General Union Osaka – on the ball

general union picture

I am particularly fond of the General Union Osaka’s website for day-to-day information about working and living in Japan.

A few years back, I had considerable involvement in the Tokyo branch of this union, website here, but the information that comes across the Osaka branch one is much more relevant to everyday. When Tokyo “Nambu”, as it’s referred to, ever does update their site, it’s usually with the headlines that have already been reported out. There isn’t any, well, real-time blogging or these anecdotal reports.

It may be that the guys in Osaka are doing this for the whole foreign labor community–not just Osaka. I don’t know. I don’t know why they haven’t linked to each other’s (Tokyo and Osaka’s) site–even including the one in Fukuoka–with a banner so that visitors realize they are three affiliates of the same union.

GU banner

See? Try this one here to the left–it should work.

It’s the internet, of course, so even what seem like borders are really just seamless patches of the quilt. But if you are a union, the value of the internet is getting your message out cheaply and quickly. Not making it too difficult for the visitors to learn what they need to from you.

I know my own blog is not the height of organization, but it’s a blog. It’s just me, you know.

Well, on to the matter: the post I snapshot above at the Osaka site is talking about this whole health insurance for the visa renewal matter.

The protester group, Free Choice Japan, sounds like it had organized a petition drive, and the General Union people got wind of it.

Me, I would not sign a petition like that–aside from being covered by National Health Insurance anyway. You can imagine that anyone signing on who doesn’t have the right coverage is probably going to get asked, at some point, where their coverage is! But the other reasons the GU says were given are equally legit:

1. The teachers have contracts that clearly oblige the company to enroll them in Shakai Hoken (public health and pension insurance – 50% paid by the employer). Some teachers want the company to enroll them in health & pension.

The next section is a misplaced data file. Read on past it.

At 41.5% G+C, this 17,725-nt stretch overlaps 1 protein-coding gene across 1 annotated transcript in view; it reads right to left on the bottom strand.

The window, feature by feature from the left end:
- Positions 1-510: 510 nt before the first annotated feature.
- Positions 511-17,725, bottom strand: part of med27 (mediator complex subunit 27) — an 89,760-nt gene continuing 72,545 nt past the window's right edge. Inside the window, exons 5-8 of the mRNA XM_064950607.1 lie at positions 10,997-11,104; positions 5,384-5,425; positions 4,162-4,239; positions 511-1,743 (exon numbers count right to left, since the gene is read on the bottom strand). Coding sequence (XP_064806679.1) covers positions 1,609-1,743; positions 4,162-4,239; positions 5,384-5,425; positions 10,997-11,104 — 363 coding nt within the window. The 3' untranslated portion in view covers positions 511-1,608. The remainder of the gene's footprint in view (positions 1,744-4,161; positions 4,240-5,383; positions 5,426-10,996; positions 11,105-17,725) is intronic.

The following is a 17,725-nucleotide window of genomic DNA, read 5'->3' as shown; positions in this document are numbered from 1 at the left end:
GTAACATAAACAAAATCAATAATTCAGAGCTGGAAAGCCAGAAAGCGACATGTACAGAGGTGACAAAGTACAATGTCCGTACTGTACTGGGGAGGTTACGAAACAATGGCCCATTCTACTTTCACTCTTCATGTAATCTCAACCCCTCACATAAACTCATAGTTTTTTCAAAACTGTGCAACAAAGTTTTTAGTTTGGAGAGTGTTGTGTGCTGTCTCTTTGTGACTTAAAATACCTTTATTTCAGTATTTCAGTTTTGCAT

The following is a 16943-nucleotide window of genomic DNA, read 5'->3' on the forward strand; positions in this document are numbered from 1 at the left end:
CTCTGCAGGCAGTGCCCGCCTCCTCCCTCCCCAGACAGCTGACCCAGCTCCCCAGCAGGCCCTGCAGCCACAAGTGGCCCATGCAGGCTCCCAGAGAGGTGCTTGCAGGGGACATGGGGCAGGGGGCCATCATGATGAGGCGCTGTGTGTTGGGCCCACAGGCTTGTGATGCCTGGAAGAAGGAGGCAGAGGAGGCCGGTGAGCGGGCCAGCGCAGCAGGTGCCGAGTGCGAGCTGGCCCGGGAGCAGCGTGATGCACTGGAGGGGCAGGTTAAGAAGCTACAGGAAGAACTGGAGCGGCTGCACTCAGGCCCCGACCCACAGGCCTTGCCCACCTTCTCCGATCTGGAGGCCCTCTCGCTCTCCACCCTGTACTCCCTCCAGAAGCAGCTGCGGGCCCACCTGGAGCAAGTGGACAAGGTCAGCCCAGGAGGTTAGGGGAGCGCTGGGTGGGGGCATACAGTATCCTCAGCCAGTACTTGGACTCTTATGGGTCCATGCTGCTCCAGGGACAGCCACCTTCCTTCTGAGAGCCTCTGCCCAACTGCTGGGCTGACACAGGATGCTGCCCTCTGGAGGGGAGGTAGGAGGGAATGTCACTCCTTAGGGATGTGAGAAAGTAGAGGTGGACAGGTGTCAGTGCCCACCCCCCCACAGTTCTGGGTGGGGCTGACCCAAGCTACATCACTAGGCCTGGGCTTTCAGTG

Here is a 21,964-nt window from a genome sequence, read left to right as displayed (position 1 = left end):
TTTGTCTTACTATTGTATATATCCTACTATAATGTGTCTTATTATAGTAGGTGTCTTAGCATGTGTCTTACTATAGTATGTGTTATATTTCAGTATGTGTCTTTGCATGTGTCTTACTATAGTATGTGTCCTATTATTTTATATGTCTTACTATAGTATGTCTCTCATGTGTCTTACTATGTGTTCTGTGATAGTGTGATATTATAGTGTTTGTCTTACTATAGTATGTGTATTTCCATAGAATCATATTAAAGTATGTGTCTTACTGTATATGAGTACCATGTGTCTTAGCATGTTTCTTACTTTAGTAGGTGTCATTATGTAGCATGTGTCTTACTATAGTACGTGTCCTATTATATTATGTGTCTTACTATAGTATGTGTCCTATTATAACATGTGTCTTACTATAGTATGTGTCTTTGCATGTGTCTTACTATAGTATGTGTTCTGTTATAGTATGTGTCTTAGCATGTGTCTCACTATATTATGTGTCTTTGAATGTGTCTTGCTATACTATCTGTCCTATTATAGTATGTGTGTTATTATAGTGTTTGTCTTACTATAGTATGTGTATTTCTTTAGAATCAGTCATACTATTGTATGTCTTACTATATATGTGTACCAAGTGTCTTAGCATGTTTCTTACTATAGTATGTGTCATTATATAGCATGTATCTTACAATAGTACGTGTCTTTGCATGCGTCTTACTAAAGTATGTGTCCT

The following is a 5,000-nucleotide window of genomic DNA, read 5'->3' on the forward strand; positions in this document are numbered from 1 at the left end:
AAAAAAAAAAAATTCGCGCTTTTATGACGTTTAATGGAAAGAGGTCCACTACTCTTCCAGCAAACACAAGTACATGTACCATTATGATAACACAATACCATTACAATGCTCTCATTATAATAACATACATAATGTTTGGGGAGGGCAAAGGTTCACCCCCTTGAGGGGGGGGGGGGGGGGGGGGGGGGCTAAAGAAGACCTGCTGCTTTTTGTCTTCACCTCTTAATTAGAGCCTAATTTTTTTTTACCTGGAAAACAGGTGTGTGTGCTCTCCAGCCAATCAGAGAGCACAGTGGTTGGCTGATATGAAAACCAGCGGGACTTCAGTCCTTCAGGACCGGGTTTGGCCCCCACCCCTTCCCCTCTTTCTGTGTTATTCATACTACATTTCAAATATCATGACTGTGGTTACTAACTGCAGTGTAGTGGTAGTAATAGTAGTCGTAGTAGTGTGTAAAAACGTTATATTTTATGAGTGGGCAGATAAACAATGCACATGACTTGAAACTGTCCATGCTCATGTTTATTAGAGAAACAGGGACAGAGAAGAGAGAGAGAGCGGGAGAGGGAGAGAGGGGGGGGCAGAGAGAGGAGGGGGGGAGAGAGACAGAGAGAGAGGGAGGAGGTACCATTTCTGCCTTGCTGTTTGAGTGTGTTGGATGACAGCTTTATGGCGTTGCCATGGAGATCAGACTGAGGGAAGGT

2. They also objected to feeling pressured to sign something with which they didn’t agree.

3. They didn’t trust the motivations of FreeChoiceJapan who are organizing the petition.

4. They also believed that it was just a waste of time and would have no effect on the implementation of the new guid[e]lines by April.

As one of the few expat bloggers in Japan discussing the issue, I guess I get a number of hits throughout the week on the question. (Like I have the definitive answers, right?) My advice to people is to try and get into National Health Insurance and the National Pension, too.

If you never enrolled in a health insurance here, then, yes, you are probably going to get questions about where you were the past two years. I don’t know what to say there. Some people think you can use a friend’s address and say you just moved into the prefecture, but I think at some point that might present its own problems. (For one, you’d have to update the torokusho, and someone might notice the different address.)

With the National Pension, I know that you can be two years in arrears–it says so on the coupon. So you can enroll in November 2009 and make December 2007’s payment. They might try to squeeze two years at once out of you, but probably highly unlikely.

If the health care protesters were doing really well, you’d see it reflected on the site. What information they’re giving out (an October 27 fax from some lawmaker) only suggests what everyone concluded: that the Justice Ministry (immigration) would not deny someone a visa renewal in the absence of a legitimate health insurance card. But most people take this as a thin reed. They will probably still inquire about your status, and my feeling, here, is it’s the equivalent of being asked for a card.

You don’t really know how many people signed the Free Choice petition. I get the sense it’s really small, or you’d hear numbers.

The General Union is keen on supporting the rights of foreigners in Japan to be properly enrolled in the better, employee’s health insurance part of Shakai Hoken. So the GU’s focus is to support things that would encourage this result.

The Free Choicers, like I’ve blogged about, seem to want to get around paying into Japanese insurance, because the premiums are based on income.